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Saqra Raybuck

When you are working with beginning students it is easy for them to become discouraged because they have no idea how to start putting together movements into actual coherent dance.

If you are an instructor that dearly wants to teach others TO dance instead of A dance (in the form of a choreography) you can find yourself at a loss at directing them into creating dance.

One of the time-proven methods I use is very early introduction of a continuity concept that allows them to easily organize movement and feel accomplished: “The Glowing Green Goo.”

If you happen to have had a workshop with me in the past this may be very familiar…. It actually is essential in many parts of creating dance and I refer to it often, and the odd name makes it memorable… but if not, well, here goes….

Put your hands above your head and wiggle your fingers. 

Imagine that your hands are covered with glowing green goo and that is what makes you move. If you are a "magical energy" kind of person then imagine that this green goo is your magical dance energy and that is what makes your hands move. ----- Now IF YOU ARE NOT a "magical energy" kind of person, get this: you are controlling the audience’s attention by deliberately moving one part: your fingers. If you were in the grocers and just stood there and stuck out your hand and wiggled your fingers where would people look? At your fingers, right? So your imaginary goo is "moving something deliberately to control audience attention."

Magic or no magic, your hands are over your head and your fingers are still wiggling.... and anyone looking at you is looking at your fingers (where your imaginary goo is).

Let's pretend the goo is a real physical substance.

Now move your hands around in the air dramatically..... the eyes will continue to watch your green goo glowing away on your hands.... even if you separate them or put all your goo on one hand and hold the other hand still.

Any time you feel like it you can put the goo on your body and the eyes will follow it to its new location. 

Let's put your goo on your chest and move your chest. Note: you don't have to literally wipe it on... just get close so the eyes follow to your chest, which takes over making movements. 

Your goo is now on your chest.

From there the goo can ooze to any part it can ooze to through your body from your chest..... up to your shoulders.... or from your chest, down through your torso and maybe into your hips.....

What your goo CAN'T do is, say,  jump from your hips to your head.

If you want your goo to go from your hips to your head it is going to either 1) travel up through your body to your head or 2) you have to pick it up with your hand and move it there manually.

Now that we have the concept, try this:  Reach up one hand.... ripple it down to your shoulder... roll that shoulder... slide it into a chest circle... let it slide out to both shoulders in a light shoulder shimmy....send it out your arms in a ripple to your hands.... finger tip circles coming down to your hips.... horizontal forward hip 8.... reach one hand to your hip and sweep your arm up dramatically... ripple your hand down to in front of your face.... drop your hand down and do a head slide.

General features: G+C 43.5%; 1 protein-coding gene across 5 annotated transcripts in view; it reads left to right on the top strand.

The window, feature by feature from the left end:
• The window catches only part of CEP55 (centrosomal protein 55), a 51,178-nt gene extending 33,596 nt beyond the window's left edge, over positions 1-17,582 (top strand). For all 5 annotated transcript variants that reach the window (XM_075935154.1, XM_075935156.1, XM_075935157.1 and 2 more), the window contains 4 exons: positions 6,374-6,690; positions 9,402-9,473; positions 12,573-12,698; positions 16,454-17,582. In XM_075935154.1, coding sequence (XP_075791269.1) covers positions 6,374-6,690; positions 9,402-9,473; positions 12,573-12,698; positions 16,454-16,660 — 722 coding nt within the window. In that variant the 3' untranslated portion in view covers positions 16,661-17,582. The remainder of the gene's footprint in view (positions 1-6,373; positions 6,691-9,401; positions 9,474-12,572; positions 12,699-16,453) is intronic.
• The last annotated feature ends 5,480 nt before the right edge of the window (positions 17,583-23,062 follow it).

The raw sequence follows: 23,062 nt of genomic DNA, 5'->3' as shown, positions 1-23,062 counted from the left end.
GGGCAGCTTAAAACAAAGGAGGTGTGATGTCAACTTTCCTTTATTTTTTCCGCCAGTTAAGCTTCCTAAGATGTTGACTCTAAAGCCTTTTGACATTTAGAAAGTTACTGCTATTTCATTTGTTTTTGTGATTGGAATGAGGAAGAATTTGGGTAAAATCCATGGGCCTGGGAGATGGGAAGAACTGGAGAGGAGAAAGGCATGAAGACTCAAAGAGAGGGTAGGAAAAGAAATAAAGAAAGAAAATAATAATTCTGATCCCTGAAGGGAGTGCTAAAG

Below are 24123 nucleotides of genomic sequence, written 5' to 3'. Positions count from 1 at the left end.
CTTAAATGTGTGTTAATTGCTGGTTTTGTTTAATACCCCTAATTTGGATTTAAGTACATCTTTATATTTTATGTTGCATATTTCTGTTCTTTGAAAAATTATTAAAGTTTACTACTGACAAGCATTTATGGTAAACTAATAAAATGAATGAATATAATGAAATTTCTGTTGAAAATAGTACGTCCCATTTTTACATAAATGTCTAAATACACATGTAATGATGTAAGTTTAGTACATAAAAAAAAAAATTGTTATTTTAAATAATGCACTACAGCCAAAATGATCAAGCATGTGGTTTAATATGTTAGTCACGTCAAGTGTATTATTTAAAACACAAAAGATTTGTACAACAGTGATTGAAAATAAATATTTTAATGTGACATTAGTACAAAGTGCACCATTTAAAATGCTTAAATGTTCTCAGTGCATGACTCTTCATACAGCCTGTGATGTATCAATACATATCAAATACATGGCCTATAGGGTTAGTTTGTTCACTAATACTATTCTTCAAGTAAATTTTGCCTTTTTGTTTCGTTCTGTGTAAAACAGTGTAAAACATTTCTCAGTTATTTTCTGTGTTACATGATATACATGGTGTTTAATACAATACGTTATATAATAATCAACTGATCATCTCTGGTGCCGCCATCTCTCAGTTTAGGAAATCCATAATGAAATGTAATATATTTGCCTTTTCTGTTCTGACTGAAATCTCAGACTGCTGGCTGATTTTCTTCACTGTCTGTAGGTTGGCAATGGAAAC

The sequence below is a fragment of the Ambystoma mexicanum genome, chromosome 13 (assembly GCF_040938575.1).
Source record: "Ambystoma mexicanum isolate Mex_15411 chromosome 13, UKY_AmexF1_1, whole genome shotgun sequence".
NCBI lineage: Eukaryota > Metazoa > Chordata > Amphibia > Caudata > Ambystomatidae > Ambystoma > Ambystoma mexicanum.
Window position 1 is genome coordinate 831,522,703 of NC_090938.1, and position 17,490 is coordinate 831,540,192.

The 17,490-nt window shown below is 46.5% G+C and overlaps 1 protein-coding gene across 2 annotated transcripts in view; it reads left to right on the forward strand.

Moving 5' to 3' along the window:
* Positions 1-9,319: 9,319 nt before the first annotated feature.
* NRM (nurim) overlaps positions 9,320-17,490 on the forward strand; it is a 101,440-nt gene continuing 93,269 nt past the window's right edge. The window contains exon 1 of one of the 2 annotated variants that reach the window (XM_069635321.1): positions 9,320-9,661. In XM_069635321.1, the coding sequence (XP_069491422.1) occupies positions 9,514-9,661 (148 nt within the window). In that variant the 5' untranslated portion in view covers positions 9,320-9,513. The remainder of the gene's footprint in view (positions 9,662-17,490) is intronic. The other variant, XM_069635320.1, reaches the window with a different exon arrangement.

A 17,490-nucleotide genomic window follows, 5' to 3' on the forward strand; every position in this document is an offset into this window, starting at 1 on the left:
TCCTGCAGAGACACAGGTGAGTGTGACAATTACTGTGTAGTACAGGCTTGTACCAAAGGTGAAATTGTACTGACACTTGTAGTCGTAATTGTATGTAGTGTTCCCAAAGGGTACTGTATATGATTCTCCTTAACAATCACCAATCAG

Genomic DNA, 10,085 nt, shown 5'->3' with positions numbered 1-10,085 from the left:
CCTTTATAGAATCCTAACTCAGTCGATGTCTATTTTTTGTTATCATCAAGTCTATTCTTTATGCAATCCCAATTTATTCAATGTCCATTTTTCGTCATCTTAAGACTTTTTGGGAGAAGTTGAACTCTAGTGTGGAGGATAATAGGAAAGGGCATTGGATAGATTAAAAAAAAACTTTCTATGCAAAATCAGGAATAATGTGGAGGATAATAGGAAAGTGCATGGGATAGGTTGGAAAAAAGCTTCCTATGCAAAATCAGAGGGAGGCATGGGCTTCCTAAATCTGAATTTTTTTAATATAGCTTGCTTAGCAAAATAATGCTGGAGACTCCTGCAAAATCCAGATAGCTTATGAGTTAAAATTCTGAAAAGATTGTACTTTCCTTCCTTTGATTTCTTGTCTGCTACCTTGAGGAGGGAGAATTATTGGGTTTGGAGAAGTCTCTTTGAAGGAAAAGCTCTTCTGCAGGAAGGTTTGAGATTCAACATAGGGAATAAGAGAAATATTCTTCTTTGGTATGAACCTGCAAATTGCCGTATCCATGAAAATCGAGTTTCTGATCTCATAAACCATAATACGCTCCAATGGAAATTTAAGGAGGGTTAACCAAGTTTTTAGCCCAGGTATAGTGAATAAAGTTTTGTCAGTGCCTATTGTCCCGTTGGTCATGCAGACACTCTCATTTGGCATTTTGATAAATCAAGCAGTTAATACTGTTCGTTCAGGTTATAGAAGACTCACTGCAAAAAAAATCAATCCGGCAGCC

Feel how the audience's eyes would easily follow that?

Contrast that with a beginner holding one hand up and out, spinning the hand at the wrist as she does a basic four count type of hip step. "Hey! Look up here at my hand! No! look down here at this step! No...."

Hey, when I learned originally I learned a bunch of steps. You went here and did snake arms.... there and did a step hip.... there and did a torso undulation... here and did a hip M. It was a disjointed step recital. Take the same steps:  snake arms, torso undulation, hip M, step hip and do them in THAT order and it isn't disjointed. Look for the continuity! Look for the goo!

"Glowing green goo" is a rule made to be broken....there are times you may want to surprise an audience by moving something they aren't expecting out of the continuity area.... and there are other ways to direct attention to the area desired: looking at what is moving or going to move is a classic.... or you may want to circle a hand high overhead synchronized as you circle your hips... but as a general principle and rule of thumb this keeps you with excellent movement flow and the ability to chain accents without losing or confusing your audience. It is essential for your core movement organization skills.

Why "glowing green goo"? The image actually evolved from my watching the opening of the Simpsons cartoon. A bright green uranium rod bounces into Homer's suit.... he picks it up and throws it out the window... and the travel of the rod continues to be the narrative organizing principle (for a short time). We are just ooozier in my imagination than a hard rod of uranium.

And if you don't like glowing green goo then go for imagining purple light or golden sparkles or whatever you can use as an imaginary substance to direct your attention.

This technique assists your students in organizing all the steps and isolations they have been taught into logical sequences until they actually begin to feel what the music itself is calling for.

This has made dancing more approachable for my own students, but of course your mileage may vary.

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